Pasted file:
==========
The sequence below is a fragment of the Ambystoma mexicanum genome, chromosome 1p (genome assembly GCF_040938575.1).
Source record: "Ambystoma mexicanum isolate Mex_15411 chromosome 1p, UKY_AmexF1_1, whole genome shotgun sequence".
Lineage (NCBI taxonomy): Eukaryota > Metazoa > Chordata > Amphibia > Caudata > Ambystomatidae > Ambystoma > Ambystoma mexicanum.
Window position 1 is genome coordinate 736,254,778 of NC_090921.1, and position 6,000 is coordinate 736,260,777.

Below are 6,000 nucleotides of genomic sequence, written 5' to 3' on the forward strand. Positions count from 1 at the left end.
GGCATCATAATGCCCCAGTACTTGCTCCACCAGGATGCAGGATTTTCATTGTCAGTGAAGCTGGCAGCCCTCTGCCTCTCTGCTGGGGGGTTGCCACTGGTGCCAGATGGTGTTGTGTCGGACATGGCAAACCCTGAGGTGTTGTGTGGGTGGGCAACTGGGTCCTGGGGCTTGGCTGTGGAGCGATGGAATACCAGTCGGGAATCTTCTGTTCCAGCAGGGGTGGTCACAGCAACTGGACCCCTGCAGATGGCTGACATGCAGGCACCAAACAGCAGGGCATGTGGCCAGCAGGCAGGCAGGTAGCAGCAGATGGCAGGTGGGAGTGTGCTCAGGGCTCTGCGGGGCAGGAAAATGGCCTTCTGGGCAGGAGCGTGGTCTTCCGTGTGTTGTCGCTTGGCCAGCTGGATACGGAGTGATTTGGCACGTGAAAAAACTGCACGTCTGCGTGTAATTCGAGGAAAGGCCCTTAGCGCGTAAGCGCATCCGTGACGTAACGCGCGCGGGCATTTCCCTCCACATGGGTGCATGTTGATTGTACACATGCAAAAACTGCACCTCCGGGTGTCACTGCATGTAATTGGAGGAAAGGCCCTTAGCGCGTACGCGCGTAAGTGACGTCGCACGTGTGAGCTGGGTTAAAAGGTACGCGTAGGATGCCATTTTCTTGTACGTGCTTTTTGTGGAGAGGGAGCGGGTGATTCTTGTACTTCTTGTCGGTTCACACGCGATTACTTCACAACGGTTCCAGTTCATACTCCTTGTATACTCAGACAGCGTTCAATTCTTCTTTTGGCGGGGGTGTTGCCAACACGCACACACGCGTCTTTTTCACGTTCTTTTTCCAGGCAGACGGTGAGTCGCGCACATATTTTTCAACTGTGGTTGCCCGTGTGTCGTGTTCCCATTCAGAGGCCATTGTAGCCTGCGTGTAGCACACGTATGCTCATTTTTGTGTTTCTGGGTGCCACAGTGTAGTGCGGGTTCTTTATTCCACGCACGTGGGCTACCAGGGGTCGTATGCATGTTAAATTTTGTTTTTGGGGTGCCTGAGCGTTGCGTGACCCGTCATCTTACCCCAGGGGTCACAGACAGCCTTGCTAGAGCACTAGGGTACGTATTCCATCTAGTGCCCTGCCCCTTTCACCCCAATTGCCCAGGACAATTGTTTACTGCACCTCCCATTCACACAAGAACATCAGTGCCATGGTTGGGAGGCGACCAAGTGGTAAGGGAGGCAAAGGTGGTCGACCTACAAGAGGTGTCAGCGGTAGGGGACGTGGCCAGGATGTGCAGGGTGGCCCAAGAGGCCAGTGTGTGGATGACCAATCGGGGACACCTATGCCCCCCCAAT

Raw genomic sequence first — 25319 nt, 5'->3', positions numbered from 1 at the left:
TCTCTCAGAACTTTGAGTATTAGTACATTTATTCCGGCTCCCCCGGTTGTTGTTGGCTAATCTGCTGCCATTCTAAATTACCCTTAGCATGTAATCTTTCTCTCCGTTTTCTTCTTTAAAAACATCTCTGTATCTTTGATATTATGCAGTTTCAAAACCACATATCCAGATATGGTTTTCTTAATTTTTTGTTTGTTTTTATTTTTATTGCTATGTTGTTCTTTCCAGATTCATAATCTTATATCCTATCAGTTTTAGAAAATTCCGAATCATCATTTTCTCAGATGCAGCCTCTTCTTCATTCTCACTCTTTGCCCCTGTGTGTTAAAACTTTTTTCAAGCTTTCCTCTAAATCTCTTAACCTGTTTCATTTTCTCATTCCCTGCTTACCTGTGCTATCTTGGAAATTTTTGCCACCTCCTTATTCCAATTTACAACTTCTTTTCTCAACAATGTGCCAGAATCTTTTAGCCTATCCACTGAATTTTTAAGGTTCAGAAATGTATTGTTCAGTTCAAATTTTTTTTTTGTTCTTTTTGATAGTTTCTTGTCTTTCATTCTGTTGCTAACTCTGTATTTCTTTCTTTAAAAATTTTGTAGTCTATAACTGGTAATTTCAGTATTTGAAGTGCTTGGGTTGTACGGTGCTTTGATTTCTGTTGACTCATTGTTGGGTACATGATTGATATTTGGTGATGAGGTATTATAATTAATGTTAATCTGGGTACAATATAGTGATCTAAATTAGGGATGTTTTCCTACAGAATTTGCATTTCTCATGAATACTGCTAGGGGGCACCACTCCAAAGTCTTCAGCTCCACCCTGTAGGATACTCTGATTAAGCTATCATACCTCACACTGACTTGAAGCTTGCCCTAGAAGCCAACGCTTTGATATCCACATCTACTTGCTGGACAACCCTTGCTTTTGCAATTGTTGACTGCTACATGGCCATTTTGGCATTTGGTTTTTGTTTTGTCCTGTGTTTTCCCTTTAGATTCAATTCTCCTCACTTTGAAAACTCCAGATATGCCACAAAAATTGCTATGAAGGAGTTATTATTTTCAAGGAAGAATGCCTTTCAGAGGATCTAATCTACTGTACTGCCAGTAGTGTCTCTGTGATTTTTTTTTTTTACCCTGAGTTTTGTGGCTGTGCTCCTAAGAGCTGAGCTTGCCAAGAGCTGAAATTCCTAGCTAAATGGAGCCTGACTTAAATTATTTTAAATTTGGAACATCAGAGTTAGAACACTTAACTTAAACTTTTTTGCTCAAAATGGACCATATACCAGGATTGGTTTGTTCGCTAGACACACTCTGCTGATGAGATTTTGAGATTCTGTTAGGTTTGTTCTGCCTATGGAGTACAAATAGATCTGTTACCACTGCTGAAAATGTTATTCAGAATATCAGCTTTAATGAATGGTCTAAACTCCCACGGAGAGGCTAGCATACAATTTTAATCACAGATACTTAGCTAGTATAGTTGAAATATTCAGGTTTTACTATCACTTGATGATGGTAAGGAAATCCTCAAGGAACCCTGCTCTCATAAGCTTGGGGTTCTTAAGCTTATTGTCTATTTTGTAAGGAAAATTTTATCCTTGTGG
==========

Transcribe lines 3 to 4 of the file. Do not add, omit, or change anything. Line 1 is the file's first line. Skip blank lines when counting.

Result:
Lineage (NCBI taxonomy): Eukaryota > Metazoa > Chordata > Amphibia > Caudata > Ambystomatidae > Ambystoma > Ambystoma mexicanum.
Window position 1 is genome coordinate 736,254,778 of NC_090921.1, and position 6,000 is coordinate 736,260,777.